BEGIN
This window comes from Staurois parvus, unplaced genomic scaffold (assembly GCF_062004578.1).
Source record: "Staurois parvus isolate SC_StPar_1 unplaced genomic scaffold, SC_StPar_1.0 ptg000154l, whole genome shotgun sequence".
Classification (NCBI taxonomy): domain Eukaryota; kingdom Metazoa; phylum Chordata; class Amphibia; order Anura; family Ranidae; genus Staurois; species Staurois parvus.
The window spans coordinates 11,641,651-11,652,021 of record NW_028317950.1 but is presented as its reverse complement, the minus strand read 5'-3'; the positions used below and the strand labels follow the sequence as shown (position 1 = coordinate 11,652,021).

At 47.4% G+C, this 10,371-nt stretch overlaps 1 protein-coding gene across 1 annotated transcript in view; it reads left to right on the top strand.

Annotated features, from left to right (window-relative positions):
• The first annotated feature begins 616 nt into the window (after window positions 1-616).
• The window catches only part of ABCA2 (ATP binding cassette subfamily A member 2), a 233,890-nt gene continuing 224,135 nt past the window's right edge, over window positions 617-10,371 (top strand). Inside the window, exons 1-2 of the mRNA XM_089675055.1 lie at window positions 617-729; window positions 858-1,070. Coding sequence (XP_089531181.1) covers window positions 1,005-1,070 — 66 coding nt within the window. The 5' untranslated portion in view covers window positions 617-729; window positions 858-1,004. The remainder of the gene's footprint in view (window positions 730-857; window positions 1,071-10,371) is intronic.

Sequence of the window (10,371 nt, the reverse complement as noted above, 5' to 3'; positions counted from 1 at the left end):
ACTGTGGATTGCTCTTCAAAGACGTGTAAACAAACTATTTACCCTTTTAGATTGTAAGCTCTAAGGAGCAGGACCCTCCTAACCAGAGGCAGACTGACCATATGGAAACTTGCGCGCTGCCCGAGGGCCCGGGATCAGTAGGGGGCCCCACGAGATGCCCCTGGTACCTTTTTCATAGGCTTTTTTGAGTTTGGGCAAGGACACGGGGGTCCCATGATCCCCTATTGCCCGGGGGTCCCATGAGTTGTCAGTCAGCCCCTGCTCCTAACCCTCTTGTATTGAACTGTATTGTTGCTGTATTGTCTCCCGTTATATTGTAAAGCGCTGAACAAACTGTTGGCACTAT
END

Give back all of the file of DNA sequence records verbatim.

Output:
This window comes from Staurois parvus, unplaced genomic scaffold (assembly GCF_062004578.1).
Source record: "Staurois parvus isolate SC_StPar_1 unplaced genomic scaffold, SC_StPar_1.0 ptg000154l, whole genome shotgun sequence".
Classification (NCBI taxonomy): domain Eukaryota; kingdom Metazoa; phylum Chordata; class Amphibia; order Anura; family Ranidae; genus Staurois; species Staurois parvus.
The window spans coordinates 11,641,651-11,652,021 of record NW_028317950.1 but is presented as its reverse complement, the minus strand read 5'-3'; the positions used below and the strand labels follow the sequence as shown (position 1 = coordinate 11,652,021).

At 47.4% G+C, this 10,371-nt stretch overlaps 1 protein-coding gene across 1 annotated transcript in view; it reads left to right on the top strand.

Annotated features, from left to right (window-relative positions):
• The first annotated feature begins 616 nt into the window (after window positions 1-616).
• The window catches only part of ABCA2 (ATP binding cassette subfamily A member 2), a 233,890-nt gene continuing 224,135 nt past the window's right edge, over window positions 617-10,371 (top strand). Inside the window, exons 1-2 of the mRNA XM_089675055.1 lie at window positions 617-729; window positions 858-1,070. Coding sequence (XP_089531181.1) covers window positions 1,005-1,070 — 66 coding nt within the window. The 5' untranslated portion in view covers window positions 617-729; window positions 858-1,004. The remainder of the gene's footprint in view (window positions 730-857; window positions 1,071-10,371) is intronic.

Sequence of the window (10,371 nt, the reverse complement as noted above, 5' to 3'; positions counted from 1 at the left end):
ACTGTGGATTGCTCTTCAAAGACGTGTAAACAAACTATTTACCCTTTTAGATTGTAAGCTCTAAGGAGCAGGACCCTCCTAACCAGAGGCAGACTGACCATATGGAAACTTGCGCGCTGCCCGAGGGCCCGGGATCAGTAGGGGGCCCCACGAGATGCCCCTGGTACCTTTTTCATAGGCTTTTTTGAGTTTGGGCAAGGACACGGGGGTCCCATGATCCCCTATTGCCCGGGGGTCCCATGAGTTGTCAGTCAGCCCCTGCTCCTAACCCTCTTGTATTGAACTGTATTGTTGCTGTATTGTCTCCCGTTATATTGTAAAGCGCTGAACAAACTGTTGGCACTAT